Featured image: Vidalia onion crop, courtesy of Danny Ray with Ray Farms, Inc. in Glennville, GA
Matt Murphy with L&M Cos. in Raleigh, NC, reported on March 31, saying, “Demand is good this week but not like it was last week. I think with the holiday coming up this weekend, things have slowed up a bit. I wouldn’t say it’s bad, just a little off. Sales of reds are brisker than yellows, and whites aren’t moving too well. That makes sense, though, because we don’t have a lot of whites left, and there are whites coming across from Mexico.” On the market, Matt said it’s pretty good. “It’s not as firm as it was,” he said. “With lowered demand, it’s softened some, but it’s not sloppy. I think we’re in a good position for April with these guys to have a really strong finish. That will depend on how Mexico finishes and Texas all plays out, but it’s looking pretty good, particularly since the quality out of Warden is holding so well.” Matt said the Warden operation will be shipping into May. “We plan to start up our Calipatria deal April 19, and we’ll be shipping Washington into May, so we will have overlap,” he said. “We won’t have any gaps.”
Dan Phillips with Central Produce Dist. in Payette, ID, reported on March 31, “Demand seemed to have picked up a little this week. It was a bit flat last week. Maybe it’s Easter – I’m not sure, but we’ve had pretty good business.” He continued, “The market’s been OK. It’s not super great, but it’s not terrible. There have been a few sheds that are finishing up, but we’re on course for an April 15 finish.” On transportation, Dan said it’s still rough. “We’re able to load flatbeds,” he said. “And we’re just trying to keep drivers out of Wyoming. That’s about all you can do.” Dan added that Central’s growers’ onions are all in the ground. “We have everything planted, and this summer should be pretty exciting,” he said. “Normally, we just do the routine maintenance, but this summer, we are putting in a new consumer line and doing some cool things around the shed.”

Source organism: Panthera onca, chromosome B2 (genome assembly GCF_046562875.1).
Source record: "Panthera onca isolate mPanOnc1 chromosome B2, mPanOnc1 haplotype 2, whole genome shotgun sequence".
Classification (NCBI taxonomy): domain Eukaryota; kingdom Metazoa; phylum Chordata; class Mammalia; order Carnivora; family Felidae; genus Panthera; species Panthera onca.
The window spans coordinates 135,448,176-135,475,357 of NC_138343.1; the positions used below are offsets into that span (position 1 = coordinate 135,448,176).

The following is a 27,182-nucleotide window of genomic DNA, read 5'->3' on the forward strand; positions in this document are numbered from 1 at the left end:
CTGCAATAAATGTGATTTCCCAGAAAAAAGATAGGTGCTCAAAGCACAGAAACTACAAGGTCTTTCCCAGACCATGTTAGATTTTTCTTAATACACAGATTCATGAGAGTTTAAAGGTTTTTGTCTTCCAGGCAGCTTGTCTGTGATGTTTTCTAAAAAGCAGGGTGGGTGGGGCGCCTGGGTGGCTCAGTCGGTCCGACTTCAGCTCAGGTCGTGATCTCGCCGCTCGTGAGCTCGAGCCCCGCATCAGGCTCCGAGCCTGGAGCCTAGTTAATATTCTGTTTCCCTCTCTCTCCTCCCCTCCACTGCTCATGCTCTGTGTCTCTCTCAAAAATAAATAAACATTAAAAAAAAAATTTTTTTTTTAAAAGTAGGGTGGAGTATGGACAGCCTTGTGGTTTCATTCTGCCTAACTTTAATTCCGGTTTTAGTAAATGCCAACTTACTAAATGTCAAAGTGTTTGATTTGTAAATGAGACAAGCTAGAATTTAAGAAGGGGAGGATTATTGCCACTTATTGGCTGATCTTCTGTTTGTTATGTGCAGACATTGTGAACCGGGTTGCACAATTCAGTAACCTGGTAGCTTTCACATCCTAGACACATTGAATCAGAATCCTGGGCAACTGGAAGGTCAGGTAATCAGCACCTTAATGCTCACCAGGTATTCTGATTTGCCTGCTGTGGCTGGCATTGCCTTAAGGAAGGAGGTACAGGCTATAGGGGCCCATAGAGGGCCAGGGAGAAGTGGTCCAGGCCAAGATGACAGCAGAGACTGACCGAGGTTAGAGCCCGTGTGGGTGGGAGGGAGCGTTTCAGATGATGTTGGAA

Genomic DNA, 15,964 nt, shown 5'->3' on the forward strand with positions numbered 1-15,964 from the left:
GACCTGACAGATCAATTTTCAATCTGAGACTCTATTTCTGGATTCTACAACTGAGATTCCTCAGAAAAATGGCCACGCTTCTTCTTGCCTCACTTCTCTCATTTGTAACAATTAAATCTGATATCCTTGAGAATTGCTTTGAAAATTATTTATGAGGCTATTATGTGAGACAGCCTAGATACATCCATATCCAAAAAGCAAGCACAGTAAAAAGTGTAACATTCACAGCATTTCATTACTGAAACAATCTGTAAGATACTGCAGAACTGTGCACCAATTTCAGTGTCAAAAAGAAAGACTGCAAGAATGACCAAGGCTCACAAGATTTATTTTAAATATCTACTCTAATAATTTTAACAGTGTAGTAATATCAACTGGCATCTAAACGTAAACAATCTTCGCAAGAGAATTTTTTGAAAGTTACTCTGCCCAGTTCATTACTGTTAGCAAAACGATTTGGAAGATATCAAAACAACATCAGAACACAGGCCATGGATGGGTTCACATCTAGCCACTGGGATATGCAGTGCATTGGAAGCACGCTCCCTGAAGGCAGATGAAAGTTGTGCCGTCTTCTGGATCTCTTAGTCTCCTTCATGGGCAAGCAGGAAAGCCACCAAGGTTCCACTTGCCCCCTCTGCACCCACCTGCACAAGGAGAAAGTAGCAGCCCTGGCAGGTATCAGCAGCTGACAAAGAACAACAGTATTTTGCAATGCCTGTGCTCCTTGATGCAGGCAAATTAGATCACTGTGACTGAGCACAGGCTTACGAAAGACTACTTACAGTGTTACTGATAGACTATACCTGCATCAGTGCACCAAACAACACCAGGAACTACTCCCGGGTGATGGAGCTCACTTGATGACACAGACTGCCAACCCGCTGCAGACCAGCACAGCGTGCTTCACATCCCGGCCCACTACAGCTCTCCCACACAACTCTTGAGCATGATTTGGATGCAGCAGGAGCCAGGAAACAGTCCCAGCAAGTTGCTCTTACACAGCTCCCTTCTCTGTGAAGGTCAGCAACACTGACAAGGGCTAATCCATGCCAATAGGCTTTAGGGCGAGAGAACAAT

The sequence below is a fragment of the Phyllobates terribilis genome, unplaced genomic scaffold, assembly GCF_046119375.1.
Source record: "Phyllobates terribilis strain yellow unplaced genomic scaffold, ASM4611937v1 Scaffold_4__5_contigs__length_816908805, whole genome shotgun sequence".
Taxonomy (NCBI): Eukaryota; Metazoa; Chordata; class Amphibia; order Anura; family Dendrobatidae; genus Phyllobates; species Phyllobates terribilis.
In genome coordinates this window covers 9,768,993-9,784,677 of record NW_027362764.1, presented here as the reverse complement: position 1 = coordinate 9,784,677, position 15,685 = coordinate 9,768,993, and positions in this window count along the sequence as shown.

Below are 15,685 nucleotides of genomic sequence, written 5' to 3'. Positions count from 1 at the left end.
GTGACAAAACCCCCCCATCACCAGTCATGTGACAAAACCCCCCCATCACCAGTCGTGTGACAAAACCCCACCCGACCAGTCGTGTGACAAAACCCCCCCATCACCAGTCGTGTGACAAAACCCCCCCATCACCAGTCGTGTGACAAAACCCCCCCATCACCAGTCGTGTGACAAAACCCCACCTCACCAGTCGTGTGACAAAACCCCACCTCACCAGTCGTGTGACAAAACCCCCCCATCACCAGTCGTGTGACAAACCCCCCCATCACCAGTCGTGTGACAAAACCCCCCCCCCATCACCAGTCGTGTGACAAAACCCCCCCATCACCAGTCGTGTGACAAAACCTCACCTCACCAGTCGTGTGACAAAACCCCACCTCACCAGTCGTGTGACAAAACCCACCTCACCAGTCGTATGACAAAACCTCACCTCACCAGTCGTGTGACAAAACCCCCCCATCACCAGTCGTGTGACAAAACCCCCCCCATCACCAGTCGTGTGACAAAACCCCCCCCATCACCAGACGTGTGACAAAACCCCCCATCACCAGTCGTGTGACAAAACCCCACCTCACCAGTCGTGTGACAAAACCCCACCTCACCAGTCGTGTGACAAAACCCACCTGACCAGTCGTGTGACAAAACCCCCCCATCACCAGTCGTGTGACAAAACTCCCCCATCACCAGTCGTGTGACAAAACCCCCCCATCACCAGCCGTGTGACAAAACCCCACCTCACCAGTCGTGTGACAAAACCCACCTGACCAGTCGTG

John Vlahandreas with Wada Farms in Salam, OR, reported from the Imperial Valley, CA, this week. “Demand is a hair off this week,” he said. “It’s pretty typical that going into the Easter holiday, it starts to wind down on orders. Things should start picking back up toward the middle of next week. We are seeing more interest in the larger sizes.” John continued, “On the market, we started making a little push and because of the slowdown on demand, that stopped, but I don’t see any reason why we won’t start moving the market once the orders start back up and the pipeline starts emptying out, particularly, since we are still seeing great quality coming out of both Washington and Idaho-Oregon.”
Rick Greener with Greener Produce in Ketchum told us on March 31 that his report would be lackluster this week. “I wish I had something exciting to report, but there isn’t anything really gangbuster going on out there,” he said. “One thing new is that the colossal business is picking up. That is a sign that foodservice is truly opening up. We’re moving onions out of Idaho, Washington, Oregon, Utah, Texas and Mexico right now, and the onions coming out of the Northwest continue to make awesome deliveries. Pre-packs and mediums are doing well, and they are sold out by the end of the week. But the market isn’t anything spectacular. It’s just steady.” On freight, Rick added, “It’s the same ol’ message. Plan ahead. Freight’s is a killer. Rates continue to be ridiculous!”
Tampico, Mexico/S. Texas:
Don Ed Holmes with The Onion House in Weslaco, TX, told us on March 31, “Business is very active.” He said while Tampico is winding down, his Rio Grande Valley deal is ramping up. “Mexico is starting to wind down. It peaked last week, and we have one shed down there that’s finished and another that has another 10 days.” He said he will continue to have whites out of Mexico, and he noted, “We’re clipping reds today in the Rio Grande Valley and will start yellows next week.” He said volume is tightening up, and he added, “I think this market could firm up.”